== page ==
Here are some reasons why you should not even need gloves when working on grinders and grinding machines.
Issue: “There are sharp edges or burrs that will cut me if I hold the part. The grinding will be to remove the burrs.”
Response: Use a file to knock down the burrs so that you can safely hold the part for grinding, or use leather finger cots to grip the part.
Issue: “The part gets too hot to hold.”
Response: Then you are grinding wrong. Here is a list of some of the things that can go wrong by letting the heat of grinding get out of control:
- Remove the temper from steel. Especially on tools, loss of temper means loss of tool hardness and edge life. A drop from Rc63 to about Rc48 for a couple of tenths (0.0002-0.0005) can contribute to side wear and edge failure.
- Crazing or checking on carbide can be caused by burning during grinding.
- Work hardening. Overly shiny surfaces are usually the clue that work hardening has occurred.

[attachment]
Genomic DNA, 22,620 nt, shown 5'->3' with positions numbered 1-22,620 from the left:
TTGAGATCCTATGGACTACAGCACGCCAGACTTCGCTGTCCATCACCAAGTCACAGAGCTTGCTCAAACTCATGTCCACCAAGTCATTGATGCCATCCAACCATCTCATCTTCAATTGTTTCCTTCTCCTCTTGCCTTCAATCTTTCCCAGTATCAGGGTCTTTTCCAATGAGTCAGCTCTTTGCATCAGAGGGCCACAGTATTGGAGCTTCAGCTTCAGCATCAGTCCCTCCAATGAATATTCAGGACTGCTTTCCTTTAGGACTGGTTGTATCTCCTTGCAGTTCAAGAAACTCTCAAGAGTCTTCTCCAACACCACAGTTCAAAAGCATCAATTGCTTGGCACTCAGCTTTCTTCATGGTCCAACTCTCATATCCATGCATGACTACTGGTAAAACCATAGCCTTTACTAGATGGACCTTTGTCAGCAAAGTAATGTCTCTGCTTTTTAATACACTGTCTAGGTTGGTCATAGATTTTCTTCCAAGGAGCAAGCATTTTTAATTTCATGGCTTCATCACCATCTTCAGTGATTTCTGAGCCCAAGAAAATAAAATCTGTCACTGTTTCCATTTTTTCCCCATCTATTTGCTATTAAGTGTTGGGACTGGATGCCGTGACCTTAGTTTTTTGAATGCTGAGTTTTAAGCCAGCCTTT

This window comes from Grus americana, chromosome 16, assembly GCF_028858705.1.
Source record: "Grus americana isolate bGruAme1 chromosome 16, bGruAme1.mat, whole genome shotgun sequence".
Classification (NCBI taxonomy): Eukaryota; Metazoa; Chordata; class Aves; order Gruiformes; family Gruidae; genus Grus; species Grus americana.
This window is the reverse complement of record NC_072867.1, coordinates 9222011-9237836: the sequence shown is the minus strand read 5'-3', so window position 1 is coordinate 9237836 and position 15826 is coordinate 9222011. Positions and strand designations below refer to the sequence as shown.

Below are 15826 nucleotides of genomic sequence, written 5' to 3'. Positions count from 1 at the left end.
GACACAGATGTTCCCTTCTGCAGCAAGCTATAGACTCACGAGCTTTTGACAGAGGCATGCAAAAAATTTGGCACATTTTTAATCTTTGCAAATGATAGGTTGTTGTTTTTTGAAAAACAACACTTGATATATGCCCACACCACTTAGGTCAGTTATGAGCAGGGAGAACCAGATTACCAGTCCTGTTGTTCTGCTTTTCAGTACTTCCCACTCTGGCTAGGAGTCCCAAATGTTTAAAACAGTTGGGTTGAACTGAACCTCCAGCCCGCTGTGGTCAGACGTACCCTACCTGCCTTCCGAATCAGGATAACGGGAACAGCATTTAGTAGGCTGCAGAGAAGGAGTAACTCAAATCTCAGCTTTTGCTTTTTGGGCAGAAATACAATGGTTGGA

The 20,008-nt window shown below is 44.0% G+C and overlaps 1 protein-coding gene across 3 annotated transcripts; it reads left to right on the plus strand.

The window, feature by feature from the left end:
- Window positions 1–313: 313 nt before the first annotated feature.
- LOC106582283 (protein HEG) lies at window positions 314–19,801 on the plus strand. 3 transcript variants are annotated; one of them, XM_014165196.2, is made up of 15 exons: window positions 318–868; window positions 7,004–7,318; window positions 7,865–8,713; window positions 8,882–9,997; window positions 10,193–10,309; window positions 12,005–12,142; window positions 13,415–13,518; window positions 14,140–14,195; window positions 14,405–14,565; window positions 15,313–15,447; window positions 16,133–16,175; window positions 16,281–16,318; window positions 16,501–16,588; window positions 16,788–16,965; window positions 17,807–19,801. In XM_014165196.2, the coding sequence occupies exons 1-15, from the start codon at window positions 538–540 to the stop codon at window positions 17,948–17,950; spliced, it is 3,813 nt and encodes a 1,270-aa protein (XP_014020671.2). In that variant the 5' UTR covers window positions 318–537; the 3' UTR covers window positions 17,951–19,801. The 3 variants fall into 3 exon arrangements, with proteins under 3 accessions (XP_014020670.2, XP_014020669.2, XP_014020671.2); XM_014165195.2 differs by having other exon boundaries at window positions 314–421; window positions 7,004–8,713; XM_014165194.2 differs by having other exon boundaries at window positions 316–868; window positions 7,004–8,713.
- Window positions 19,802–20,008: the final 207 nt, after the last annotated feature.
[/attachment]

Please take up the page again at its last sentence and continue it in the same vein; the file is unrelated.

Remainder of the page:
- Creation of untempered Martensite. Untempered Martensite can be formed in high carbon and alloy steels by getting high surface temperature from grinding (red heat), then quenching in water.
- Untempered Martensite is very brittle and reduces toughness.
- Keeping the work cool continuously while grinding is an important aspect of preventing damage to work, the wheel and injury from occurring to the worker. Hogging off material and infrequently quenching is a great way to destroy a tool by grinding.
- Water needs to be plentiful to absorb the heat from grinding and is frequently used to reduce heat buildup in the work.
- Take multiple small passes and cool in between in a large bath of water while grinding to minimize heat buildup.
Wearing the required PPE, making sure the grinding wheel is properly dressed and that all guards are in place and properly adjusted, are also key to safe grinding.
Bottom line: If the work is too hot for your fingers, it may be approaching the danger zone regarding loss of mechanical properties and function in end use.